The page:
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While mobile phones have transformed our communication and entertainment options since the smartphone age arguably began with the iPhone a decade ago, the ways we interact with these devices also continue to evolve, and one major step has been the voice-activated virtual assistant, like Siri or Amazon Alexa.

With these assistants, you can perform a number of actions more quickly and with less technical knowledge, because none of it requires digging around a phone's interface. It's become so handy that certain apps now come with their own assistants, in addition to those provided by the operating system.

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Today, the Pandora Music app joins this crowd on Android and iOS with an update that adds a "Hey Pandora" voice command for a variety of tasks. The company has partnered with SoundHound, makers of the music recognition app of the same name (download for iOS or Android) and Houndify, the latter of which is a "voice and conversational AI platform."

Of course, Siri and the Google Assistant can perform a dizzying variety of actions on your phone or tablet, but as the jacks of all trades, they are the masters of none; an app-specific AI can be more tailored to its users' specific needs, with commands that a general AI may not understand.

Pandora Music cites several examples of open-ended requests, such as "Play something different," "Play something I like" and "Play more like this." Without the necessary context, Siri, Alexa and the Google Assistant can have trouble figuring out what you're referring to.

You can also ask Pandora "What song is this?" The other three popular assistants can sometimes recognize music that's coming in through the device's microphone, but they won't necessarily be able to "hear" tunes being streamed through the device itself. So having an AI that can do that could give Pandora a leg up versus the competition.

Of course, as an app-specific virtual assistant, Pandora can't be talked to from the lock screen like you can with Siri or the Google Assistant. And it can't unlock your device, for security reasons. But "Hey Pandora" should at least make it easier to navigate the app's content and functions, when you have it open in front of you.

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Is this a good partnership for Pandora Music?

In May 2018, SoundHound obtained a valuation of $1 billion and counts many big companies among its investors, including Samsung, Tencent, Hyundai and Daimler AG (the owners of Mercedes-Benz), so this is no ordinary Silicon Valley tech startup.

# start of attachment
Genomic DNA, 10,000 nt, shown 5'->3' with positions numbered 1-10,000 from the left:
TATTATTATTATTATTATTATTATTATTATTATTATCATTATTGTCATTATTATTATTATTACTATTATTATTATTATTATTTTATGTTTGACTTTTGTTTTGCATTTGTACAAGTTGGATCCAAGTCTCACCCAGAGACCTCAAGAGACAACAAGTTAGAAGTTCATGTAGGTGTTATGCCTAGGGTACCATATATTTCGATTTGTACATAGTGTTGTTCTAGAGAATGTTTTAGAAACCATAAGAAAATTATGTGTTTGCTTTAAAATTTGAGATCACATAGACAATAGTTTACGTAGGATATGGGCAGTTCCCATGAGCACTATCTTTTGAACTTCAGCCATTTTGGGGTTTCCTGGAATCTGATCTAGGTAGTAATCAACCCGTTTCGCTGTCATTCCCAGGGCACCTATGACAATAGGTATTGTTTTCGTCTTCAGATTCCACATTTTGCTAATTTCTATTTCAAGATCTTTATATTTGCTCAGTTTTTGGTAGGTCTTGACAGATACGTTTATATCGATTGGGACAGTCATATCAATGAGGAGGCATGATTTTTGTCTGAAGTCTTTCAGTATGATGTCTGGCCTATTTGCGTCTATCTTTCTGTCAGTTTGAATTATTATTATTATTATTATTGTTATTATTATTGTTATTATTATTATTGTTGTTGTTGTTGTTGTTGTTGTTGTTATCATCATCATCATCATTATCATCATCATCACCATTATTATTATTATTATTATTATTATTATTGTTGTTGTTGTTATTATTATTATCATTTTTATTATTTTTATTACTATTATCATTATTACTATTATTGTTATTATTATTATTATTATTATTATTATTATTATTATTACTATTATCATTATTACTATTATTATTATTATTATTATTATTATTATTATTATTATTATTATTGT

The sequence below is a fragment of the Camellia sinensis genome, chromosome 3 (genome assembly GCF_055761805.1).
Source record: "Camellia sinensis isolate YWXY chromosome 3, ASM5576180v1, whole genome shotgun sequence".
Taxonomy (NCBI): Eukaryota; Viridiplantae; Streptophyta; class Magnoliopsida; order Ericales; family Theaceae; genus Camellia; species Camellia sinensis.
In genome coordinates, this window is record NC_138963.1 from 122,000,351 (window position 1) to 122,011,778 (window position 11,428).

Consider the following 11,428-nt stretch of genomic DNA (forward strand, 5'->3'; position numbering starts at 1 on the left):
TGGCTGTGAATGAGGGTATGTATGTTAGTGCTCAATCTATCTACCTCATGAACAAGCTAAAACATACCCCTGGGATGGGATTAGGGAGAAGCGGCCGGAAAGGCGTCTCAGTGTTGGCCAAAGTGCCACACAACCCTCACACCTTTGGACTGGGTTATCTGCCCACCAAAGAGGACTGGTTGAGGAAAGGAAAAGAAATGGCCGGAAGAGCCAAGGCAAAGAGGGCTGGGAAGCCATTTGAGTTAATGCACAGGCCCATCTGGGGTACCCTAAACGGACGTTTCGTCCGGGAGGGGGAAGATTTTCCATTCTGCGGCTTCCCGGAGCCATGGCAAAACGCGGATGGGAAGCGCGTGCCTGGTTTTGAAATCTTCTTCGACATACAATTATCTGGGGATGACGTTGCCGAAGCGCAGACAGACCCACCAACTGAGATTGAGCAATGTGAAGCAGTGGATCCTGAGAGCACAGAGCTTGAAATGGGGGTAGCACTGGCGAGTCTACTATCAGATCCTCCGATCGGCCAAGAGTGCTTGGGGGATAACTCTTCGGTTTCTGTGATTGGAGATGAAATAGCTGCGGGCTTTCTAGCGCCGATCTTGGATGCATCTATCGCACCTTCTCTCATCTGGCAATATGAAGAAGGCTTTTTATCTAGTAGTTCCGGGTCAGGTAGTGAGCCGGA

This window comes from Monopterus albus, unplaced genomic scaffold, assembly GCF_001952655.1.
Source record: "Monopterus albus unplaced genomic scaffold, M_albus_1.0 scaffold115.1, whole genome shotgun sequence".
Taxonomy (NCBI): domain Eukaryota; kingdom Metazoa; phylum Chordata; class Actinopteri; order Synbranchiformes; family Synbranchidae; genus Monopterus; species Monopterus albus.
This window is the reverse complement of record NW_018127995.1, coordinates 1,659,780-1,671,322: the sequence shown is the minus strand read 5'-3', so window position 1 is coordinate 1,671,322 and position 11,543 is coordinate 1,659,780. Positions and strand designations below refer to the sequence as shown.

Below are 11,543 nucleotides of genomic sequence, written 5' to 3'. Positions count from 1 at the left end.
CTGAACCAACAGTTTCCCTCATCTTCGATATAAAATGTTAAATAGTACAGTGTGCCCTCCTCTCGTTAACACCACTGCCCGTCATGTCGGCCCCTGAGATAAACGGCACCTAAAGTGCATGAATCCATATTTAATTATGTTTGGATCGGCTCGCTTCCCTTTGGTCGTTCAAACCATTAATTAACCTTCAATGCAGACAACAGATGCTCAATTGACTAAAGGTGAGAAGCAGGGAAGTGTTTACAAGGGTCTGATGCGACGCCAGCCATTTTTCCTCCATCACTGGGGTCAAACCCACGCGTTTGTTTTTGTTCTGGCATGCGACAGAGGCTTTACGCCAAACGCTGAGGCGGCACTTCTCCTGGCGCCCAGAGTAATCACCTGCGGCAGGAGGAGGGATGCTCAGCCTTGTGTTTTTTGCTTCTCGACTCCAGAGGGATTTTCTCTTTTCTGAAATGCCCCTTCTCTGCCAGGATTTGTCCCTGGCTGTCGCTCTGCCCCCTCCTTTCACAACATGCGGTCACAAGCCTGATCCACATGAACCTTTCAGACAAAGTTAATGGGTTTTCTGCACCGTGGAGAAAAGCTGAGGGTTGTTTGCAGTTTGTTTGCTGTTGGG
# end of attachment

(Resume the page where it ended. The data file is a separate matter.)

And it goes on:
Pandora itself is one of the most ubiquitous music streaming services in the world, to the point where it needs an online index to list all the devices where you can find it. SiriusXM (download for iOS or Android) has been one of its partners for many years, and it apparently liked Pandora's adaptability enough to purchase a controlling stake in the company for $3.5 billion last September.

The upshot is that SoundHound is a rising talent, Pandora is presumably flush with cash after its acquisition, and streaming apps must continually evolve to keep pace in a very competitive market. The result is "Hey Pandora" and the host of things that the app's new voice-activated assistant can do.


  • The Pandora Music mobile app has just been updated to include a new voice-activated virtual assistant; it responds to "Hey Pandora."
  • Beyond basic functions like playing and pausing music, you can use the assistant to identify a song and make open-ended contextual requests like "Play something different," or "Play something I like."
  • For security reasons, Android and iOS don't allow app-specific virtual assistants to unlock your device, so you will need your phone or tablet to be unlocked to use "Hey Pandora" commands and questions.

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Tom McNamara is a Senior Editor for CNET's Download.com. He mainly covers Windows, mobile and desktop security, games, Google, streaming services, and social media. Tom was also an editor at Maximum PC and IGN, and his work has appeared on CNET, PC Gamer, MSN.com, and Salon.com. He's also unreasonably proud that he's kept the same phone for more than two years.